Music has the power to reach into any curricular area! Songs and musical compositions with lyrics about everything human have been recorded and preserved for teachers to use as learning tools, motivational devices, or just for fun! Let's demonstrate exactly how that should happen. What are your favorite cross curricular ideas?

Go To The Tag Cloud

Click here to find links between Music and Mythology on our Arts Connections Page!

Pythagoras' Discovery of the Mathematics of Harmonic Relationships

This link will take you to an explanation of how the Pythagorean theory of harmonic relationships works. There is also is an excellent graphic about how Pythagoras' theories apply to today's guitar! Pythagoras experimented with an instrument called a monochord.The link was created by David M. Harrison, professor of physics at the University of Toronto.

Just A Theory

Why do beginning music students like to play and sing faster?

Have you ever wondered why beginning music students like to play and sing faster? I've had this theory for a number of years and just decided to "put it out there".

When children are small there are a number of things they have to do faster just to keep up with adults. Their steps are smaller so they walk faster; their bites are smaller, so many children eat faster; their hearts even beat faster! Does the fact that they do things at a quicker pace have an effect on the way they learn music? I think it does! Young musicians seem to enjoy playing fast music and teens like the quick pace of rock music.

This poses a problem because it is usually best to learn new music at a slow tempo. After good habits are formed and technical aspects of playing the new music is worked out, a gradual quickening of the tempo builds confidence and helps prepare young musicians for performance.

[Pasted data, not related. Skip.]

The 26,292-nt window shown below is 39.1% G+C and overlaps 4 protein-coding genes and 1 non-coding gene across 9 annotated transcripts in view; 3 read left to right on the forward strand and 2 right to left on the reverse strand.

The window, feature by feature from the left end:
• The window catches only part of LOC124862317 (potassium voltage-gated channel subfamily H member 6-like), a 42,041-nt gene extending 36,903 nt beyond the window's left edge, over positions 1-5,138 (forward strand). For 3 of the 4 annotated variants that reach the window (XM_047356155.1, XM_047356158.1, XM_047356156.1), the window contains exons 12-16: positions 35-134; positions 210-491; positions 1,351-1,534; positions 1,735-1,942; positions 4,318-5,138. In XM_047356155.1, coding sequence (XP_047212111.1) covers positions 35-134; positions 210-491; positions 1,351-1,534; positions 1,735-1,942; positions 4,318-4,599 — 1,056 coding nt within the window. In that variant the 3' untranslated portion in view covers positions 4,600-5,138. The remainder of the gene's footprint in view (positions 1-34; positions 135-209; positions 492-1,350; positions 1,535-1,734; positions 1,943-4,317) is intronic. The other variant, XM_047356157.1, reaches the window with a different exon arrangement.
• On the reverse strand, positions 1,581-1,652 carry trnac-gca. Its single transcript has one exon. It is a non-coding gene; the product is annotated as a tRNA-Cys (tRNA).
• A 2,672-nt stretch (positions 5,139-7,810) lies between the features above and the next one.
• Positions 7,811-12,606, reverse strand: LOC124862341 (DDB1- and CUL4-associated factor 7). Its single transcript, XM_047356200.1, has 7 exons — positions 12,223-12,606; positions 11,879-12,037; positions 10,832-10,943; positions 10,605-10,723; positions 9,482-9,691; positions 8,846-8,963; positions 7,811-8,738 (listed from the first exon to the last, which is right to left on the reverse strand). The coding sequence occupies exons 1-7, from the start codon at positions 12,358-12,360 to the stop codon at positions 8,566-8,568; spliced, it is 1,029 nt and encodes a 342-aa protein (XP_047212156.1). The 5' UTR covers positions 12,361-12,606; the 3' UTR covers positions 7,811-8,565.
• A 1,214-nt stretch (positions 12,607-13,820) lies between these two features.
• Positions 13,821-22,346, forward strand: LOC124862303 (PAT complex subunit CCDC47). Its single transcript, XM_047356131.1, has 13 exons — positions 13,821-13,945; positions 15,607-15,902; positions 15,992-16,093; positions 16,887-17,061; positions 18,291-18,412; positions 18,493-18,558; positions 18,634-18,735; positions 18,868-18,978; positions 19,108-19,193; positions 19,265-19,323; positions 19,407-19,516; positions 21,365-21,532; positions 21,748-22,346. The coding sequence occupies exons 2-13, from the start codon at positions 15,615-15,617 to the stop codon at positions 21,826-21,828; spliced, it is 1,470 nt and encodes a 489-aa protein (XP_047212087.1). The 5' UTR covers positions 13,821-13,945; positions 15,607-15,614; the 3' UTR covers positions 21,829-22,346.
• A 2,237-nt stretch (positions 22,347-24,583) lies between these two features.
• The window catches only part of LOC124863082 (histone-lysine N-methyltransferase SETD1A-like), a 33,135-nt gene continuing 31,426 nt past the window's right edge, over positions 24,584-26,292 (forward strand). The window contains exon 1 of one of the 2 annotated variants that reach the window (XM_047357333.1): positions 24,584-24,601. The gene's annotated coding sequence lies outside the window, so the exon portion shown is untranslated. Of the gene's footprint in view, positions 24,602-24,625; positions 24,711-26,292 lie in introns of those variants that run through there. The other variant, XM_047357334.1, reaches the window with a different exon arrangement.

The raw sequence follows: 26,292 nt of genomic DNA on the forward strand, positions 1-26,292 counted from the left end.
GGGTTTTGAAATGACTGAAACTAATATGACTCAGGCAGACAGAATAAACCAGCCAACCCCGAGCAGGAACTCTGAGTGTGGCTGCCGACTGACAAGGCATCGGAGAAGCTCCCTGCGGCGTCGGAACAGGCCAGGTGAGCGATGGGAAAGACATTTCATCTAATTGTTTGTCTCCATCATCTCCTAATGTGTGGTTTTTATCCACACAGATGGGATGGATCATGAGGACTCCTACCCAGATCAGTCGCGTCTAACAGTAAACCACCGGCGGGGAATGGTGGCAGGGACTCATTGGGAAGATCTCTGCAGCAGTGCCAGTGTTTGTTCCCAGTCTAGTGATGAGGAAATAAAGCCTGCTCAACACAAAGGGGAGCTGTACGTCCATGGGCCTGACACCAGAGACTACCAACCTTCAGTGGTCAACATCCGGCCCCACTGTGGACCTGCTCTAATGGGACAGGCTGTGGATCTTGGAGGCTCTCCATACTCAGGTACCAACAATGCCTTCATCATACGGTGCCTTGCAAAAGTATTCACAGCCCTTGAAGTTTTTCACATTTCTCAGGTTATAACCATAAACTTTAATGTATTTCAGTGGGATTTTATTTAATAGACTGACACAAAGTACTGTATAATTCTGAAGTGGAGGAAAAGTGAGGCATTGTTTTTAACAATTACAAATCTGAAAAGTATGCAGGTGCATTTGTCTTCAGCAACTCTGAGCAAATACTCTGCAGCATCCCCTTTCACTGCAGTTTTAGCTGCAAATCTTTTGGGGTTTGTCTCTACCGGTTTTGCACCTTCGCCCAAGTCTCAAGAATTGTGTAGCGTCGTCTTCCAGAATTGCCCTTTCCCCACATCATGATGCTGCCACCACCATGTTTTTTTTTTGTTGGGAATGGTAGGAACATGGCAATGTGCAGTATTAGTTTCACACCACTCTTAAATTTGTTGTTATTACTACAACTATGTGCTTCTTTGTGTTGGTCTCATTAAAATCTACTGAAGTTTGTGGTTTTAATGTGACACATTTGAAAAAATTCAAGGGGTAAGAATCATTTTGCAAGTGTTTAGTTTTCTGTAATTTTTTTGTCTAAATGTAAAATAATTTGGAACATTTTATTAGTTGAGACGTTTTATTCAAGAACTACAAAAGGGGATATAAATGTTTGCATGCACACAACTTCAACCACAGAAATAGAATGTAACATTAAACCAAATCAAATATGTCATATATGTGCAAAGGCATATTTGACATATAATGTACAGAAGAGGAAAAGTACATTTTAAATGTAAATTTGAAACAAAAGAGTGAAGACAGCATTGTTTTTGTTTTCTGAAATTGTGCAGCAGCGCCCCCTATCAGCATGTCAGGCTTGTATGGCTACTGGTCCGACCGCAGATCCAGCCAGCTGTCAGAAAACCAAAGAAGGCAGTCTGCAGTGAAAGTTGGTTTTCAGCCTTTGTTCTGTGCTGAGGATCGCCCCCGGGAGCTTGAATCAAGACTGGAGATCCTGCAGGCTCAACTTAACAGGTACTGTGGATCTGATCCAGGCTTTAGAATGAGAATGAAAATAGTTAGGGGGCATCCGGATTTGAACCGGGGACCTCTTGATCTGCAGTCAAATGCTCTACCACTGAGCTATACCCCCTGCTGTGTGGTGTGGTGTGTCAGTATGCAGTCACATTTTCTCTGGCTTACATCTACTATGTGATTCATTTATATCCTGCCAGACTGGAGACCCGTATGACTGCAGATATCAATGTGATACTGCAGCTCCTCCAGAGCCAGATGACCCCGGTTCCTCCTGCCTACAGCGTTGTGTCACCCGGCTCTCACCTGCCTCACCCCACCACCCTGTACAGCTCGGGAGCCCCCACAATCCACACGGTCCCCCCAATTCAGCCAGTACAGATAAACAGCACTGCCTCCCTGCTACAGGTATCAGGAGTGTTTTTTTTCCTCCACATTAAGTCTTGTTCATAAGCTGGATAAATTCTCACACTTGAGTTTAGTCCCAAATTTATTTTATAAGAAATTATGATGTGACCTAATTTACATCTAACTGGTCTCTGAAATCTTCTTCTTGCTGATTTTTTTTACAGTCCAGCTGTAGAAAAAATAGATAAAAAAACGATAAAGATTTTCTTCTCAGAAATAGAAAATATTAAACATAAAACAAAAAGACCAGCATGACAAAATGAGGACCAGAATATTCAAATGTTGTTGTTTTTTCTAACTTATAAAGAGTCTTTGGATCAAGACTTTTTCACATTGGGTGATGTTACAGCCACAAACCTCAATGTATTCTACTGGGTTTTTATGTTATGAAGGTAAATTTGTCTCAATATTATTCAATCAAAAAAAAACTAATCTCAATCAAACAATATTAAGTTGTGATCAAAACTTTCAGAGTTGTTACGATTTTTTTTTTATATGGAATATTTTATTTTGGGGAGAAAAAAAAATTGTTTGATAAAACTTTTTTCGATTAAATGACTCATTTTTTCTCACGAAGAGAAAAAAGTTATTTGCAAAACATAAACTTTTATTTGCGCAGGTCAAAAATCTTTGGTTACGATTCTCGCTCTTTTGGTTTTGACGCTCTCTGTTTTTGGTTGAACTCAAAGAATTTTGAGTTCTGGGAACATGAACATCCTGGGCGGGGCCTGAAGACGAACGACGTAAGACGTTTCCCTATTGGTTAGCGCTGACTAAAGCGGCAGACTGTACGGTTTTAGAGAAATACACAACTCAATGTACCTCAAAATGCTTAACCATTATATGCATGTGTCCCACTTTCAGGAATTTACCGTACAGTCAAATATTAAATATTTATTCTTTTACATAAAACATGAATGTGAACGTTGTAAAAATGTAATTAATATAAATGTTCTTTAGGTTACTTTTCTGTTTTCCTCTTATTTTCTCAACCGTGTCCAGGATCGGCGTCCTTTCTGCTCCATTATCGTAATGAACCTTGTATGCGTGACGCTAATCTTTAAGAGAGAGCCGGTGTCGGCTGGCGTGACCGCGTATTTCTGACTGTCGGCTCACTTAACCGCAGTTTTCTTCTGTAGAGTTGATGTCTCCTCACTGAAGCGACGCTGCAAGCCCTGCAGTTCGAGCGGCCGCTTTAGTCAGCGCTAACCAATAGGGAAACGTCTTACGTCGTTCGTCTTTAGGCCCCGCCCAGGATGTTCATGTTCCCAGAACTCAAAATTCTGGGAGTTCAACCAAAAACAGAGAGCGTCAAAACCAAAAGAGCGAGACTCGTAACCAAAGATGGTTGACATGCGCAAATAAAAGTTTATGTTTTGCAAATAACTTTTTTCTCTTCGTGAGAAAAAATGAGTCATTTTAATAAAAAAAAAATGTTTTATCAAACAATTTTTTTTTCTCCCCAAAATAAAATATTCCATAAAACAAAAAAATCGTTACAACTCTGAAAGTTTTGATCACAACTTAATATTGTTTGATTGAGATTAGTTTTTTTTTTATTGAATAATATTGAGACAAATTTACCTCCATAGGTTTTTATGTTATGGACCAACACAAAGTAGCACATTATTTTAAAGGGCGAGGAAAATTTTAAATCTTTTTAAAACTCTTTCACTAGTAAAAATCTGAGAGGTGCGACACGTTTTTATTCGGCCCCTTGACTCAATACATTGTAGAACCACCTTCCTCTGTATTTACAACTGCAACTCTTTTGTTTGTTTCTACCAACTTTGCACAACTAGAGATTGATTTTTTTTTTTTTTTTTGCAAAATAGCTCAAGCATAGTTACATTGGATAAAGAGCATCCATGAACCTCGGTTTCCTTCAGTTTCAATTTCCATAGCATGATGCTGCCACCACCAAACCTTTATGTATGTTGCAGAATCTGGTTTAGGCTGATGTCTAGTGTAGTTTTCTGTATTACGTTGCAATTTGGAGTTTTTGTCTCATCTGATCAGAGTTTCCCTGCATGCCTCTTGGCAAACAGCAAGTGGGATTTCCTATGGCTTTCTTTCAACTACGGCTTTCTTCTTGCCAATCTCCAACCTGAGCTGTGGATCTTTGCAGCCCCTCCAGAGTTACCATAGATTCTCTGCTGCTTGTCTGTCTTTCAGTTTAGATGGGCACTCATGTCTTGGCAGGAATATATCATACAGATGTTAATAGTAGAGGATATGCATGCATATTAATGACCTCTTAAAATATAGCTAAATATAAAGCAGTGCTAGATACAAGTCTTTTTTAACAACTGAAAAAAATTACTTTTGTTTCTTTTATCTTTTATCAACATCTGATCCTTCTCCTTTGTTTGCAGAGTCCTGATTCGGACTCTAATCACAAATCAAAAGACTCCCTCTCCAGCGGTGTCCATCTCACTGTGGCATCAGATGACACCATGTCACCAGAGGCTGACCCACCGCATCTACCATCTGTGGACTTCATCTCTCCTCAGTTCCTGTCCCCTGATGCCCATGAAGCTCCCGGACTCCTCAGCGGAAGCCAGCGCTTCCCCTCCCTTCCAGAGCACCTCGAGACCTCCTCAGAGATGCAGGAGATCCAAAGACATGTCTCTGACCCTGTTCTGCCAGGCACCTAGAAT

It is important to explain the benefits of practicing slowly to young music students from the start. Here are a few links about practicing music to help explain these concepts: - Martin Schuring's practice tips. - from
...and this is related, but not right on the mark -

So, what does this have to do with integrating academics?

The benefits of slow music practice can be applied in other academic situations. For instance, reading at a slow pace might give the student a chance to think through decoding options before pronouncing words. Slowly reading a sentence, then gradually speeding up will increase student confidence, just as it does for student musicians. Solving a complicated math problem requires the same slow, analytical approach as learning to play music. Analysis and understanding lead to a more successful synthesis and use of the knowledge.

Educators in all curricular areas should take the time to visit the web pages listed above. They will find ideas embedded in the approach of music educators that will help them deliver any instructional content more effectively.

Geography and History in Art and Song

A great lesson idea appears at the National Geographic website!
Art works, particularly paintings, can reveal a good deal of information about places and what they looked like in the past. This lesson has students look at some historical paintings on the Internet and describe the things the paintings reveal about the places they depict.

The lesson extension takes students into the realm of musical places. This could also be a separate lesson!

Music Meets Math In Popular Christmas Song!

This page contains information about the Twelve Days of Christmas and some other interesting links!

From Bali - Children's Gamelan Percussion Ensemble

This childrens group just won the first prize at The Bali Arts Festival 2005. If you want more informations about this children group, please contact the Leader of Gamelan Cenik Wayah :
I Wayan Sudirana,
email :
Ubud Water Palace, Ubud